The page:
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How Do You Create a Documentary About 50 Years of RAGBRAI? You Focus on the People.

RAGBRAI Documentary

July 11, 2023

About two summers ago, my colleague Kelsey Kramer called with an idea: Let’s make a documentary about RAGBRAI.

“Absolutely!” was my immediate answer. But enthusiasm aside, our task was daunting: How could we ever sum up all of RAGBRAI in one movie?

Shift at The Varsity

How could we even begin to encapsulate 50 years of memories and traditions? 50 years of host towns and beloved vendors and still-discussed performances? 50 years — five whole decades — of the Register’s Annual Great Bicycle Ride Across Iowa?

We had to find a focus that defined RAGBRAI.

The Heart of RAGBRAI

And that cornerstone had to reflect what, to us, has always been the heart of RAGBRAI: The visitors who ride, the Iowans who host and the space — literal or metaphorical — that a week in Iowa offers to sift through life’s joys and challenges.

The film couldn’t focus on the past and be a recounting of history. The film had to be about the present; it had to be alive with people’s vulnerabilities and their stories.

“SHIFT: The RAGBRAI Documentary” follows three bicyclists and a pair of community leaders as they grapple with triumphs and tragedies while on the world’s oldest, largest and longest recreational bicycle ride. As the group searches for peace, clarity and redemption, they push themselves to their limits and seek to answer the question: Can you find yourself in the middle of nowhere?

In chronicling the main subjects’ hard-fought wins and devastating setbacks, the film also touches on some of today’s most-discussed social issues, including racial disparities in outdoor recreation, LGBTQ+ rights, opioids’ effects on families and minorities in rural America.

Filmed during last year’s ride, “SHIFT” was released on May 4 to a sold-out crowd at Des Moines’ beautiful Varsity Cinema. Many in the audience were RAGBRAI fans who’d see just about anything mildly adjacent to their beloved ride — but the vast majority were still blown away by the emotional resonance they found in a film about bicycling.

“I didn’t know what to expect, maybe some historical facts of the race I hadn’t known,” wrote one attendee. “But what awaited me touched the core of my soul and community in ways I didn’t know a documented bike ride could. Thank you for telling this story in the beautiful way you did.”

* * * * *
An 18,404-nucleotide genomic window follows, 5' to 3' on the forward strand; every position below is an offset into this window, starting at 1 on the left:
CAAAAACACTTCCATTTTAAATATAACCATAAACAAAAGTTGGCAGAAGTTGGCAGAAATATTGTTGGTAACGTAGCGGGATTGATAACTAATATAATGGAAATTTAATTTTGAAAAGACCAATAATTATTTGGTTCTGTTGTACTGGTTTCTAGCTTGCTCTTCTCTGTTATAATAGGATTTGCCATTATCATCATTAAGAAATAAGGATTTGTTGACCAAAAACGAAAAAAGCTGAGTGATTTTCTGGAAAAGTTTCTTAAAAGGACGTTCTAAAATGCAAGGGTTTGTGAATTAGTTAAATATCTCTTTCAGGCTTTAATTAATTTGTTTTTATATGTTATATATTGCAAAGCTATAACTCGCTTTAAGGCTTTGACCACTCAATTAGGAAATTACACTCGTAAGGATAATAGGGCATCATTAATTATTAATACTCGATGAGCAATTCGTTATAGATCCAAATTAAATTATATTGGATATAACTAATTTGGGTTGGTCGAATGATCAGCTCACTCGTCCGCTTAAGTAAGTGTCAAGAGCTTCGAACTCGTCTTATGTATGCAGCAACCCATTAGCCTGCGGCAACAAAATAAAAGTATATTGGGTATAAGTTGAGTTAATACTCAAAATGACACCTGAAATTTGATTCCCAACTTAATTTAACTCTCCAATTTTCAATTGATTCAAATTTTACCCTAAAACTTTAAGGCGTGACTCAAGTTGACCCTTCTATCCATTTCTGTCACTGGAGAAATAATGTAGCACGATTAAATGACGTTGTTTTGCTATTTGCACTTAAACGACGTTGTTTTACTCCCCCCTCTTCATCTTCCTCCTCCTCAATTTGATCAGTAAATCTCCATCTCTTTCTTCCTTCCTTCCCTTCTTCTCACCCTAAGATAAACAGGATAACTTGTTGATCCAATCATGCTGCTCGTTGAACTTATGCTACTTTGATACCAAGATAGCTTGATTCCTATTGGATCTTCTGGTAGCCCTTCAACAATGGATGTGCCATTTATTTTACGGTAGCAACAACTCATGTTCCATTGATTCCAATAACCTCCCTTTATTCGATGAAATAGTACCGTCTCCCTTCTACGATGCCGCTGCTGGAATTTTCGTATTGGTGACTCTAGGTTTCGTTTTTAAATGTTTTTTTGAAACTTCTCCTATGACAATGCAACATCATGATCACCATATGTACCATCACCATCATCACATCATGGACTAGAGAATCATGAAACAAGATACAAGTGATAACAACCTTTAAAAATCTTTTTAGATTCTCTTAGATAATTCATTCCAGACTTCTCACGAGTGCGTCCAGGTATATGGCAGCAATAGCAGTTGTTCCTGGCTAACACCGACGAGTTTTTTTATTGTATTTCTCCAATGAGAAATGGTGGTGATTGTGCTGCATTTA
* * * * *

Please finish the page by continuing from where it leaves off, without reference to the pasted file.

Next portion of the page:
“SHIFT,” like RAGBRAI itself, works to remind us that although our lives are so uniquely our own, there’s an invisible net around us all, connecting us, catching us, guiding us to the person we are supposed to be.

RAGBRAI Documentary

“You don’t leave the ride the same way as you began it,” says Dayna Chandler, one of the film’s subjects. “I know for my life over the experience, it has been a transformational experience.”

And, yes, don’t worry, there’s still plenty of “RAGBRAI” in the movie: Mr. Pork Chop’s bright pink bus, slip-n-slides, beer, beer and more beer.

The documentary will play around the state leading up to this year’s ride in the family-owned and operated Fridley Theatres and at a special event at Flix Brewhouse. And we are working to schedule showings of the film at every overnight stop on this year’s route.

We are currently looking to book the movie in theaters nationwide to spread our love of Iowa, bicycling and good storytelling. We are seeking a distribution partner who will help amplify the film’s message of personal achievement through the magic of bicycling. Those interested can contact us at ragbraidoc@gannett.com for more information.

Keep up with new showings and learn more about the film at DesMoinesRegister.com/RAGBRAIdocumentary. Copies of the movie are available for purchase on RAGBRAI’s website.

RAGBRAI Cyclists

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Courtney Crowder

Courtney Crowder is the Iowa Columnist and a senior writer at The Des Moines Register. A Headliner Award winner and two-time Livingston Award finalist, she tells human stories with an investigative eye and a narrative touch. She co-directed and produced “Shift: The RAGBRAI Documentary.”